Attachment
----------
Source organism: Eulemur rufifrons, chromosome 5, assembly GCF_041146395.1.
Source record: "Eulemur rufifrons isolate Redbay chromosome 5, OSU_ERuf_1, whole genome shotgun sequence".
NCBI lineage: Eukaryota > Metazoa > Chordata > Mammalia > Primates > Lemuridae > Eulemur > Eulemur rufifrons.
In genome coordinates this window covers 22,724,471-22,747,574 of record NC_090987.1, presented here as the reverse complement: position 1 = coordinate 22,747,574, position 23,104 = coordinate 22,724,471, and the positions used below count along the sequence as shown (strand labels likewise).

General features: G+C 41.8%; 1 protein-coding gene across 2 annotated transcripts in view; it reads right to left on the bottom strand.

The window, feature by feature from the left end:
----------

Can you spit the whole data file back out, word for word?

Source organism: Eulemur rufifrons, chromosome 5, assembly GCF_041146395.1.
Source record: "Eulemur rufifrons isolate Redbay chromosome 5, OSU_ERuf_1, whole genome shotgun sequence".
NCBI lineage: Eukaryota > Metazoa > Chordata > Mammalia > Primates > Lemuridae > Eulemur > Eulemur rufifrons.
In genome coordinates this window covers 22,724,471-22,747,574 of record NC_090987.1, presented here as the reverse complement: position 1 = coordinate 22,747,574, position 23,104 = coordinate 22,724,471, and the positions used below count along the sequence as shown (strand labels likewise).

General features: G+C 41.8%; 1 protein-coding gene across 2 annotated transcripts in view; it reads right to left on the bottom strand.

The window, feature by feature from the left end: